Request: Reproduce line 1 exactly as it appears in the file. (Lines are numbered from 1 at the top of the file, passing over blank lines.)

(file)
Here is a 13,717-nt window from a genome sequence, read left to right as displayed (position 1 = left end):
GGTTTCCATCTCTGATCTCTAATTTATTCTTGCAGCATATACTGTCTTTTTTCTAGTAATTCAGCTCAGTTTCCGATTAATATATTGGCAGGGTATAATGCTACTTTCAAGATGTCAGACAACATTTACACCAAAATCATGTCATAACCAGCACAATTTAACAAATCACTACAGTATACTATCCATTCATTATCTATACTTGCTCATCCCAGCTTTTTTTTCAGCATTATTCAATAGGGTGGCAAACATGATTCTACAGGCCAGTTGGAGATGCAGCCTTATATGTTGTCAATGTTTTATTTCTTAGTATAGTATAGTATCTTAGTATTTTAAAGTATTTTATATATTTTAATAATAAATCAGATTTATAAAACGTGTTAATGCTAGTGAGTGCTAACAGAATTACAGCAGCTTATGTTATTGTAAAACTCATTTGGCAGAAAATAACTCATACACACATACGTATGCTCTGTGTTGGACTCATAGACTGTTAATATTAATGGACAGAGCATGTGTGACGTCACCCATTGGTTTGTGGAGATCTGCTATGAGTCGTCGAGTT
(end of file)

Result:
Here is a 13,717-nt window from a genome sequence, read left to right as displayed (position 1 = left end):